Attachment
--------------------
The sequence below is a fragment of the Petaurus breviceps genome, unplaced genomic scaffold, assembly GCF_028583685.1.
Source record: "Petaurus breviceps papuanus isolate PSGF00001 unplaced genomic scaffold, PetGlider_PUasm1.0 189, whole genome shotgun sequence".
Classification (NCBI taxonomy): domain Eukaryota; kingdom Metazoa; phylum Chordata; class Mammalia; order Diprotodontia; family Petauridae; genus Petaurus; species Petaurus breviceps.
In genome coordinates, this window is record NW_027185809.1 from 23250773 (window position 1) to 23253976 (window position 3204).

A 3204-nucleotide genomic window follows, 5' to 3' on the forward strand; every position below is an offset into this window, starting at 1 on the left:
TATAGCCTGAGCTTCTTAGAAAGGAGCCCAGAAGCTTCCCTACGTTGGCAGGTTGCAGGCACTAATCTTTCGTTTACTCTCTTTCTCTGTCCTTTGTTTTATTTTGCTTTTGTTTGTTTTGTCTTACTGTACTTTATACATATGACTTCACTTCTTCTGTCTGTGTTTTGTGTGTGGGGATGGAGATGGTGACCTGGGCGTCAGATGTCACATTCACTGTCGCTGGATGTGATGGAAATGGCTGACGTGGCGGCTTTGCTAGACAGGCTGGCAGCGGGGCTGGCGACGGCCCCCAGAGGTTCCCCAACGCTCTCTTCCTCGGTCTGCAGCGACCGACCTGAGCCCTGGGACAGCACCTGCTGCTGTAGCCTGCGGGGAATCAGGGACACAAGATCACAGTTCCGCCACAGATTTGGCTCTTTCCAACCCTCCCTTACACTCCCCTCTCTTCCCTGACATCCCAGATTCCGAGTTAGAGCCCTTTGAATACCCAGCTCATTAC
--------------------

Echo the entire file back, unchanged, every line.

The sequence below is a fragment of the Petaurus breviceps genome, unplaced genomic scaffold, assembly GCF_028583685.1.
Source record: "Petaurus breviceps papuanus isolate PSGF00001 unplaced genomic scaffold, PetGlider_PUasm1.0 189, whole genome shotgun sequence".
Classification (NCBI taxonomy): domain Eukaryota; kingdom Metazoa; phylum Chordata; class Mammalia; order Diprotodontia; family Petauridae; genus Petaurus; species Petaurus breviceps.
In genome coordinates, this window is record NW_027185809.1 from 23250773 (window position 1) to 23253976 (window position 3204).

A 3204-nucleotide genomic window follows, 5' to 3' on the forward strand; every position below is an offset into this window, starting at 1 on the left:
TATAGCCTGAGCTTCTTAGAAAGGAGCCCAGAAGCTTCCCTACGTTGGCAGGTTGCAGGCACTAATCTTTCGTTTACTCTCTTTCTCTGTCCTTTGTTTTATTTTGCTTTTGTTTGTTTTGTCTTACTGTACTTTATACATATGACTTCACTTCTTCTGTCTGTGTTTTGTGTGTGGGGATGGAGATGGTGACCTGGGCGTCAGATGTCACATTCACTGTCGCTGGATGTGATGGAAATGGCTGACGTGGCGGCTTTGCTAGACAGGCTGGCAGCGGGGCTGGCGACGGCCCCCAGAGGTTCCCCAACGCTCTCTTCCTCGGTCTGCAGCGACCGACCTGAGCCCTGGGACAGCACCTGCTGCTGTAGCCTGCGGGGAATCAGGGACACAAGATCACAGTTCCGCCACAGATTTGGCTCTTTCCAACCCTCCCTTACACTCCCCTCTCTTCCCTGACATCCCAGATTCCGAGTTAGAGCCCTTTGAATACCCAGCTCATTAC